“Classy,” Kyle said with a snarl.

  “I ended up pregnant, which was ironic because he told me he was sterile. I quit my job at the VFW, moved to Casper to work as a waitress. Even at age twenty-eight I wasn’t ready for motherhood and I had every intention of putting my baby up for adoption. But the first time I felt Kyle move inside me, I knew I’d do whatever it took to keep him.” Sherry’s eyes filled with tears and she reached for a napkin. “It wasn’t easy being a single mom, working late-night bar hours, trying to find decent child care when I had a nighttime job. But we managed. I stuck it out in Casper for ten years.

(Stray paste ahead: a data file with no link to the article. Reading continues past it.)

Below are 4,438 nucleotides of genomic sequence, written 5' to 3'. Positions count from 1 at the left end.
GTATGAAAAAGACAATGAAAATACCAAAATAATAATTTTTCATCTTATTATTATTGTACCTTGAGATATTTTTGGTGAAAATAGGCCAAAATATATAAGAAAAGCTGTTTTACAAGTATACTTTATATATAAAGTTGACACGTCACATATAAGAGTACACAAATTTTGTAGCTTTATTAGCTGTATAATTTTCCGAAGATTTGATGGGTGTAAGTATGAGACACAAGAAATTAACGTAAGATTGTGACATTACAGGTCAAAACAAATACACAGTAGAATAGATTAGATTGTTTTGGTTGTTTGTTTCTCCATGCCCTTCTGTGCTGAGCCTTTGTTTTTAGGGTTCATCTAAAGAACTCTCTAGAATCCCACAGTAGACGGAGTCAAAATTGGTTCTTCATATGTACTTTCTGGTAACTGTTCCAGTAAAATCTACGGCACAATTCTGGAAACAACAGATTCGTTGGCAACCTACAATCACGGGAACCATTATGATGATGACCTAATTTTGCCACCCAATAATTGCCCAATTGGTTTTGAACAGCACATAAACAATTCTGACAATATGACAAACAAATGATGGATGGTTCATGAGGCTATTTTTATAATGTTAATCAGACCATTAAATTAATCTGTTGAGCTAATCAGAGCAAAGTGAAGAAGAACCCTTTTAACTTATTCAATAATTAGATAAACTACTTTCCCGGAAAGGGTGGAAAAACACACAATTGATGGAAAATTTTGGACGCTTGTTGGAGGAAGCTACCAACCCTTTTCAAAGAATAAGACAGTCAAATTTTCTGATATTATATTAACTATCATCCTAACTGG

“Then one of my old bosses opened up a new supper club in Rawlins and she asked me to train the waitstaff. The money was better, so I returned to where I’d started.”

  “Did you leave when you were pregnant because you were afraid of Marshall’s reaction?” Kyle asked.

  “No. Maybe. It was a blur.”

  “And never once during those years we struggled, did you think to contact Marshall and demand he support me? Support us? You eventually had the proof that I was his kid. Why didn’t you do it sooner?”

  Sherry took a long sip of her orange juice. “I was a cocktail waitress, Kyle. In a small town. For all Marshall knew, and the way he acted, since I’d slept with him so easily, I’d probably slept with other men that easily all the time.”

  “Bullshit.”